Friday, January 15, 2016

Ramming Speed Friday: Public Spaces for People


Somewhere in the West
...ern Gorge region
I whine about not having places to ride my mountain bike.  Maybe I’m like Emo Kylo Ren.  But I sometimes forget that I was perfectly content to ride my mountain bike on Hatton Ridge, the Short Creek Rim, and along Whites Branch and Big Bend so many years ago.  When I found the four mile Big Sinking loop down near PMRP back in 2006 or so I was stoked!  That seemed like what mountain biking should really be.  It was a nearly abandoned oil access road that had been torn all to hell, to a dry creekbed, to a dirt county road, and back to the dry creekbed.  I even dragged the Training Partner down there once to ride and we were both pretty stoked.
After being spoiled in the mountains of Colorado on primo singletrack I have come back to Kentucky feeling somewhat cheated in life and I’ve been on this downward spiral into singletrack hell.  I DO believe there is incredible potential for singletrack where I live, but I’ve also begun to rediscover that I love riding on what is already out there to be ridden.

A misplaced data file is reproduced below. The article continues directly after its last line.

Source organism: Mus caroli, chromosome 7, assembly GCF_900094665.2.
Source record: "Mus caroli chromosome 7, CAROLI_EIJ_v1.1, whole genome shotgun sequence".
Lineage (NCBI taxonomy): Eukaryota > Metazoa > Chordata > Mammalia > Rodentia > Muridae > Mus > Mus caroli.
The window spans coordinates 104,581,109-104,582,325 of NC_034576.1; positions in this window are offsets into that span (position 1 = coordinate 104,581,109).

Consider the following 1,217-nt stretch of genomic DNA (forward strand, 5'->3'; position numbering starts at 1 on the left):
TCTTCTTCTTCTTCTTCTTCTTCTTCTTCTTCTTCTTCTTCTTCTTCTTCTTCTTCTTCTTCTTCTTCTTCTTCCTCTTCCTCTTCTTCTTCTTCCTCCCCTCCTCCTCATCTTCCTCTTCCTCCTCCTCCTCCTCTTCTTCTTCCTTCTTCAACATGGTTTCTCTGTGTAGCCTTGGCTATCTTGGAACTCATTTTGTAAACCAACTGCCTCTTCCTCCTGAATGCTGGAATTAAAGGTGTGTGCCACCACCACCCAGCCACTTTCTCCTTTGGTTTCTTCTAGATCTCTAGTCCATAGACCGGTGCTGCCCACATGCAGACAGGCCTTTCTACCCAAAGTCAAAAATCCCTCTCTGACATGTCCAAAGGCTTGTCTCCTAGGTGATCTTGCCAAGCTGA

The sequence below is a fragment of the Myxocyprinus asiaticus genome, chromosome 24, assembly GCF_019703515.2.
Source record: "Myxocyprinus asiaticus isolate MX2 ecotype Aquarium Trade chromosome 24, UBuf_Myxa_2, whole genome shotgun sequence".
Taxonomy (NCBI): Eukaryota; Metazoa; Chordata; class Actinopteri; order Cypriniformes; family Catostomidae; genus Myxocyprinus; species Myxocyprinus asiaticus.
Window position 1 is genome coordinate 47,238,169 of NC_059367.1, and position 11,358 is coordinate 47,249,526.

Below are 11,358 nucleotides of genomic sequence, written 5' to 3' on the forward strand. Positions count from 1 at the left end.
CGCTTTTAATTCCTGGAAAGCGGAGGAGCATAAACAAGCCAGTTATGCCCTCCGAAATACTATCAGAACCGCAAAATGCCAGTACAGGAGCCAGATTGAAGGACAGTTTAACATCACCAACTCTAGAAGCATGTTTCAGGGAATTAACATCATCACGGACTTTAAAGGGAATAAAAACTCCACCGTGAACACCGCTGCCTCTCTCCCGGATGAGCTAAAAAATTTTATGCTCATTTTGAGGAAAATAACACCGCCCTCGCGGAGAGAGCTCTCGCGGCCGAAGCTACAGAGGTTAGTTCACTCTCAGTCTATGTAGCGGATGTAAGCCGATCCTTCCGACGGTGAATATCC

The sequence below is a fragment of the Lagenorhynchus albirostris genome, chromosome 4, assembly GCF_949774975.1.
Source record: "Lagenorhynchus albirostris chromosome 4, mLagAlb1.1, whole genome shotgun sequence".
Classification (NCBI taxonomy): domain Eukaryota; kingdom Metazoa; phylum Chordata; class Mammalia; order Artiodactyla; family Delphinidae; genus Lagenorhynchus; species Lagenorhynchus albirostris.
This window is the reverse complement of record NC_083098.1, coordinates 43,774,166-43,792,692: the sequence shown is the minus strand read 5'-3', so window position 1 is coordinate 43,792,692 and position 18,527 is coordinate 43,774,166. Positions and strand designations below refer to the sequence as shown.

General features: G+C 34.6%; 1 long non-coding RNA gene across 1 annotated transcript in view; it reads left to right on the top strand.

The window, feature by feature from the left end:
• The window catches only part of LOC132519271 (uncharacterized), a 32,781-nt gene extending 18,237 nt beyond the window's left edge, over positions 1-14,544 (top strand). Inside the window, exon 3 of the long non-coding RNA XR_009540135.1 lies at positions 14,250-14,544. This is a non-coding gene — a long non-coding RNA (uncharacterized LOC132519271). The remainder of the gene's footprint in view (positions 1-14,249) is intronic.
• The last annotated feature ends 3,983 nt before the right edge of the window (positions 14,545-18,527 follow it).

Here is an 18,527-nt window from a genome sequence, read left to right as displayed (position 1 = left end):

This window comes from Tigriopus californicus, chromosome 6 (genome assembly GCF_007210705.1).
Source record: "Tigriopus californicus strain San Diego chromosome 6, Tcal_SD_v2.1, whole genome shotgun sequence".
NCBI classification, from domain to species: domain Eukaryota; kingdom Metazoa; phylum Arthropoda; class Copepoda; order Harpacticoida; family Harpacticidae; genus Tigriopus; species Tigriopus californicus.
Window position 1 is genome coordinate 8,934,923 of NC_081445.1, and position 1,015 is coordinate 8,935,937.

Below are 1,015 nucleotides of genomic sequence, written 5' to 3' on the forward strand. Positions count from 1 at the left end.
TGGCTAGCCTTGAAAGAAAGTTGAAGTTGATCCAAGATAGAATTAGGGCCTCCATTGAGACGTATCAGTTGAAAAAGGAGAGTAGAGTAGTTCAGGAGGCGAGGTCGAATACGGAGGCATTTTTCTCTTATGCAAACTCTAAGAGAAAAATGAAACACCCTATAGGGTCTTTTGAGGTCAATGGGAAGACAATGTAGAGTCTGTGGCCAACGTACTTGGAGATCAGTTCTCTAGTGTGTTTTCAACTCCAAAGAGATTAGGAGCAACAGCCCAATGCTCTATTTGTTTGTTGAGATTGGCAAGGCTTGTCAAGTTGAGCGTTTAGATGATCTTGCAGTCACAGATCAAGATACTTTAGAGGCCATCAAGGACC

Hatton Ridge is an incredible place.  While there is the scant danger of being burglarized by Methbillies (or Methnecks if you rather) that danger is…scant.  Back in the early aughts I roamed around Hatton Ridge, Spaas Creek, and the Short Creek Rim almost exclusively.  I had shifted away from recreating in the Gorge proper and was systematically exploring the western regions of the National Forest in the Gorge area looking for potential trad routes and boulder clusters.
I can honestly say I’ve hiked almost every scrap of cliffline and quite a few dozen miles of old logging roads in that area.  I know it well.  As well as anyone else.
Dave and I have alternately been working on flagging reroutes on the Powder Mill Trail for the USFS for possible inclusion in their 2016 work plan.  We’ve been hopeful that our efforts will lead to improvements on the only legal mountain bike trail in the RRG region of the DBNF.  And so we’ve been meticulous in our map studies, our field work, and in deciding where a potential reroute should go.  If we’re going to do this we want to make sure it’s done right this time.
But during this process I have ended up riding my mountain bike on Hatton Ridge Road again.  I revisited an old unofficial trail out to a cool over look on my bike.  While technically not a legal trail it’s also not illegal in the strictest sense of the word.  Off road travel is allowed by non-motorized methods in the national forest, and I simply followed a “game trail” on my bike to an overlook.  I made no improvements (other than tossing a couple of deadfall branches aside) and I’m not going to publish here where that particular trail is.